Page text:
Milwaukee’s Outdoor Outfitters
Laacke & Joys supplied the city’s early shipbuilders
When Milwaukee was
little more than a trading post in the wilderness, it was recognized as
one of the best harbors on the Great Lakes. The confluence of the
Milwaukee, Menomonee and Kinnickinnic rivers gave calm and ample shelter
for craft entering the port. In addition to having a number of large
piers, the harbor also had a reputation among sailors for never closing.
The low price of water transportation (compared to that of land travel)
gave Milwaukee manufacturers and shippers a considerable advantage over
their inland competitors.
Forecasting the profitable future of lake commerce, early
settlers were quick to take advantage of the seemingly endless supply of
lumber from the surrounding forests to make ships, catapulting the
early Milwaukee shipbuilding business into one of the most prominent
industries in the area. A 22-year-old Boston native named Greenleaf D.
Norris understood that all those ships were going to need to be
supplied, and in 1844, only a year after settling in town, opened a ship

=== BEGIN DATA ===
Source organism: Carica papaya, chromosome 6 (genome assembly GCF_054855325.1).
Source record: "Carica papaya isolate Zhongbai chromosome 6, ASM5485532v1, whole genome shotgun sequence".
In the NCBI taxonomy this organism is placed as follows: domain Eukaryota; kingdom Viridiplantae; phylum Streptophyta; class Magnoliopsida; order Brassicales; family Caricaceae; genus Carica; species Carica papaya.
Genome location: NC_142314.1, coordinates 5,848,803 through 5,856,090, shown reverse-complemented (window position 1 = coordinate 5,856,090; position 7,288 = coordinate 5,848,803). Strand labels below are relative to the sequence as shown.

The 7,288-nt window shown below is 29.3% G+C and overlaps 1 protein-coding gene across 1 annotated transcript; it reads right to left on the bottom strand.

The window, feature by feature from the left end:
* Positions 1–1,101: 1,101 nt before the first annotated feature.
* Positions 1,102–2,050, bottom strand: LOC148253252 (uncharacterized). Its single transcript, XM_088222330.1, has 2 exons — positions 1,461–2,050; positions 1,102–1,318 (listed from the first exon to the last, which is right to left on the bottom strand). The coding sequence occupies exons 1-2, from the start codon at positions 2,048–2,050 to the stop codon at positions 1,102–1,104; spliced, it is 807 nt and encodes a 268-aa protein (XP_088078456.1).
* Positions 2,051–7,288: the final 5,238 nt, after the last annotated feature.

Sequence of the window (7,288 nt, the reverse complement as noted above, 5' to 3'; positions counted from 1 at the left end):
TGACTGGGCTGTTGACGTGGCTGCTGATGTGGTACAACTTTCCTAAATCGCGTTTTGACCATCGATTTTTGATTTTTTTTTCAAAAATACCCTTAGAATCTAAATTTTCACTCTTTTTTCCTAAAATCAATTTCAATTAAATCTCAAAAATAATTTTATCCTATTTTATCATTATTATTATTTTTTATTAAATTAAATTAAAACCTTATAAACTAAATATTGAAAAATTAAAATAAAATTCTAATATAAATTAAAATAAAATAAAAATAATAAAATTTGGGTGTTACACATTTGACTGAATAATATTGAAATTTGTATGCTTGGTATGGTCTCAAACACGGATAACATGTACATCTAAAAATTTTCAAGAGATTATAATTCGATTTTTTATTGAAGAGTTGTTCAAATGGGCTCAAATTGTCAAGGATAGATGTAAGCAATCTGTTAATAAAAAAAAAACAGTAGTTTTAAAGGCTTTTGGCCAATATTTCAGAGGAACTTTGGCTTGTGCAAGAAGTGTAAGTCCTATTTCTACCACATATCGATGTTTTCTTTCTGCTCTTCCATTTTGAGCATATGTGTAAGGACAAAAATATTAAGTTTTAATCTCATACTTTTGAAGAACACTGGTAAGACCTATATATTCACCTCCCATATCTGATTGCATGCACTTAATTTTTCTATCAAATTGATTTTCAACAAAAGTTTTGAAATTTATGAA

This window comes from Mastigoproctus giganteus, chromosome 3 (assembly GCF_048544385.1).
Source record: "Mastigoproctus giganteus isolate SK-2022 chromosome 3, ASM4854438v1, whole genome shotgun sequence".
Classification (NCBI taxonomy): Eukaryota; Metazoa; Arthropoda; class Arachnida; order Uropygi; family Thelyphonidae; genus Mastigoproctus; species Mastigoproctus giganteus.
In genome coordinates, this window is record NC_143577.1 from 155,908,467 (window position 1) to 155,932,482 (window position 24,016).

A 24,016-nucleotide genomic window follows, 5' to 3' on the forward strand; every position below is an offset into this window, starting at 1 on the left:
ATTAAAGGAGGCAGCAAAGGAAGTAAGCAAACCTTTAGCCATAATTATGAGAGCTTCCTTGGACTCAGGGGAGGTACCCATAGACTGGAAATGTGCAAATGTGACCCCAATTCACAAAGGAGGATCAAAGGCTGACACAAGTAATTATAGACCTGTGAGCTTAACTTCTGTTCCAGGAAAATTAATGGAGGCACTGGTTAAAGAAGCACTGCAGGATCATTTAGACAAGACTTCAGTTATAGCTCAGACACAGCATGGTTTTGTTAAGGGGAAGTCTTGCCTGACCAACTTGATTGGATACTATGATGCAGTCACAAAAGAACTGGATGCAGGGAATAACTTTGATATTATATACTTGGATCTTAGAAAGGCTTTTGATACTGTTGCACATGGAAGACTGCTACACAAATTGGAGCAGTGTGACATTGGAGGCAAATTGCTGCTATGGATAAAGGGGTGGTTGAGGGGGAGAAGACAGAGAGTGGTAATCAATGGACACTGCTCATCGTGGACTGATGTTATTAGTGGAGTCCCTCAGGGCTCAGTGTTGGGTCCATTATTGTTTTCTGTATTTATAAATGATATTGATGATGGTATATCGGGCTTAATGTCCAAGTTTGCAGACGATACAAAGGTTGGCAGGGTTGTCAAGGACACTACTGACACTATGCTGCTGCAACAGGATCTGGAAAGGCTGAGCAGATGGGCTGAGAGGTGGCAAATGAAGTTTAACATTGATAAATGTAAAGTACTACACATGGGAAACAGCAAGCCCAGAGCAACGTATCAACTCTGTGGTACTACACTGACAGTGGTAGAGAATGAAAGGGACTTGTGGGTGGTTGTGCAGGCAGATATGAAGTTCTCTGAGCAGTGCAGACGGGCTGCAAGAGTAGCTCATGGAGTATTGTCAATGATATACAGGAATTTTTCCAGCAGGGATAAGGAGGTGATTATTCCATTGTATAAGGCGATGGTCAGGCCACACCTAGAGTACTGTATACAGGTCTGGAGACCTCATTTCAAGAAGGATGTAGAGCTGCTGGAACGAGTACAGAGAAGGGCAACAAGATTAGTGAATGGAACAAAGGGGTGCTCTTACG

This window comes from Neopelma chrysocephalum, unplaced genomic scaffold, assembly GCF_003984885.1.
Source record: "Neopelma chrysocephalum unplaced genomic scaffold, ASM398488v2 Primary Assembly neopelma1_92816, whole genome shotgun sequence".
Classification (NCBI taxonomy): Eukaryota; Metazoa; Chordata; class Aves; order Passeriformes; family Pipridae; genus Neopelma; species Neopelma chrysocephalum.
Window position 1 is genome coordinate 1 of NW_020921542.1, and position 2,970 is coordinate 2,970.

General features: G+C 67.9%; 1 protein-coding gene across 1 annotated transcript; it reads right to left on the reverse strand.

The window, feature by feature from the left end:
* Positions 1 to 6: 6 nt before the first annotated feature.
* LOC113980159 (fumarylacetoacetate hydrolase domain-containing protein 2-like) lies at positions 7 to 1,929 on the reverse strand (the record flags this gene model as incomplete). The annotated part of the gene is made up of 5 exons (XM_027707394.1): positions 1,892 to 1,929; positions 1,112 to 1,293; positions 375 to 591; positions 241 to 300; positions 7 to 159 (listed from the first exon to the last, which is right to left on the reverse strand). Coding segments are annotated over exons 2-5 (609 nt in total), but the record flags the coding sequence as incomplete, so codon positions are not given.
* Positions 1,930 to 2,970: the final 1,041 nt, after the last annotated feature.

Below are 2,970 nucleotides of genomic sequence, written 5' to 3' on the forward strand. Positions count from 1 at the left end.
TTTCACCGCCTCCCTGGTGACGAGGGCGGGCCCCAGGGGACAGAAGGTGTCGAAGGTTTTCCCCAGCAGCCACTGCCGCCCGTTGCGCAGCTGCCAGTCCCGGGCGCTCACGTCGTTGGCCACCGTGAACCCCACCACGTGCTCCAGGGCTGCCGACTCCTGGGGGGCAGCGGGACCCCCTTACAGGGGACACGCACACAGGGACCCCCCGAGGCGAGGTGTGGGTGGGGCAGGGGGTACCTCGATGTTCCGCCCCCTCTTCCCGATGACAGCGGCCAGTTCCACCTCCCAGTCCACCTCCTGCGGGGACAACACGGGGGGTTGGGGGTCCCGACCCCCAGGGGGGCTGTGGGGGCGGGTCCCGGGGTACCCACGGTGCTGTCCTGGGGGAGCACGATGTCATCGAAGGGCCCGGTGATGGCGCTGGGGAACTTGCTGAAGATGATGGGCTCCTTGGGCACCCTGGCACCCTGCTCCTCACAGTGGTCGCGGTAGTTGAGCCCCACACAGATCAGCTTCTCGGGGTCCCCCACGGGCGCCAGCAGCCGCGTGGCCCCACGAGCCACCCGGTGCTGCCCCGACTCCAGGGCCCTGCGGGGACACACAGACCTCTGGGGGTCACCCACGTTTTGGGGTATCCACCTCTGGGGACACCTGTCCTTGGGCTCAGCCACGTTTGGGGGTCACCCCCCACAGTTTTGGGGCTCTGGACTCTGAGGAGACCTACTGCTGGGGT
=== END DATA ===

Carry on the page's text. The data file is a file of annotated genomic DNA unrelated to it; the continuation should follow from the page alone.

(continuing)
chandlery and sail loft at the corner of Water and Erie streets on the
north bank of the Milwaukee River. Under the name G.D. Norris & Co.,
Norris and his employee, a Norwegian immigrant named Andrew Joys, sold “cordage, wire
rope, tents, flags, banners, awnings, covers, oars, tackle blocks,
lubricating oils, paints, tar, pitch, oakum, derrick fittings, and other
Norris died in 1869, Joys ran the firm in partnership with Norris’s
widow, then later, her son. In 1875, Joys’ brother, Captain John Joys,
bought an interest in the company, and it became Joys, Norris & Co.
When Mrs. Norris withdrew from the business in 1885, it became Joys
Brothers and Company.
In 1887, Richard Laacke, an 18-yearold steeplejack, sign hanger
and awning maker founded the R. Laacke Co.
The business, located on Walnut Street, earned a
reputation for making quality tents, and soon found itself in the
The Joys Brothers Company adapted when Milwaukee’s shipbuilding
business declined with the rise of the railroads, swinging into the
production of canvas goods and awnings. During World War II, the company
engaged in the manufacture of a wide variety of products for the
troops, from paratroop harnesses and diving shoes to vehicles’ covers
and shower curtains.
In 1957, the Joys Brothers Company and the R. Laacke Co. merged. Four years later, the company moved to its present location at 1433 N. Water St. Now locally owned and operated by managing partner Marsha Mather, Laacke & Joys still produces sewn products for the industrial, medical, recreational and commercial industries, as well as quality gear for active outdoor recreation.